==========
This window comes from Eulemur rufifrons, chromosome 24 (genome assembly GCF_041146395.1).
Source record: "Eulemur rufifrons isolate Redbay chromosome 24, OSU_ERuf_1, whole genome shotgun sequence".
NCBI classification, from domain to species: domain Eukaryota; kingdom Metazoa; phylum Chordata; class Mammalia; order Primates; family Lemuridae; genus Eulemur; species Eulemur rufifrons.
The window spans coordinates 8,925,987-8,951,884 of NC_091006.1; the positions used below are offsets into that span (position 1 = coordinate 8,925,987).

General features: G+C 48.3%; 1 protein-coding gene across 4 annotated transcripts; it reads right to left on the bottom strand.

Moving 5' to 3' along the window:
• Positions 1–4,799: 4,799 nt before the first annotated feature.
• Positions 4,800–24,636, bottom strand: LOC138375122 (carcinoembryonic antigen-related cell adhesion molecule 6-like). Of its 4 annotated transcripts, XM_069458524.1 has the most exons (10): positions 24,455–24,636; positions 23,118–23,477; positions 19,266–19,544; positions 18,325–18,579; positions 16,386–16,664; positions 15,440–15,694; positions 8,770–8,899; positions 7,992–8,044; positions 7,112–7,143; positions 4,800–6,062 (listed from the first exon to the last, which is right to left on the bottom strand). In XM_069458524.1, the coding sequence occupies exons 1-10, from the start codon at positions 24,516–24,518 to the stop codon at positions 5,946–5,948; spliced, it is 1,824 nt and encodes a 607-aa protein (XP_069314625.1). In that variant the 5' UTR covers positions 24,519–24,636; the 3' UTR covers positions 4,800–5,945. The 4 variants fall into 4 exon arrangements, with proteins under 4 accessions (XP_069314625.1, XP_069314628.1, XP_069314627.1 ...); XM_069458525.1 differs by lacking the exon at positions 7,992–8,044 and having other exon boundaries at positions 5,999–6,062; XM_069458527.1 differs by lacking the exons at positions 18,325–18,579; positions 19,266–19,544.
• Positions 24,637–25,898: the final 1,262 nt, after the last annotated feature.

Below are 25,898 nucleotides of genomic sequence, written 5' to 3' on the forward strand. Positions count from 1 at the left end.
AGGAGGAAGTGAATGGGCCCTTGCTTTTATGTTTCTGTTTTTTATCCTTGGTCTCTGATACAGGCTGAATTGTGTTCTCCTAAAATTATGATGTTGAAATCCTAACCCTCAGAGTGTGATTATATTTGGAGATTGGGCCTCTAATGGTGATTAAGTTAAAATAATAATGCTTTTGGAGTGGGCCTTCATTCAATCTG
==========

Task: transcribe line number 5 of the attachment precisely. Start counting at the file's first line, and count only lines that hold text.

General features: G+C 48.3%; 1 protein-coding gene across 4 annotated transcripts; it reads right to left on the bottom strand.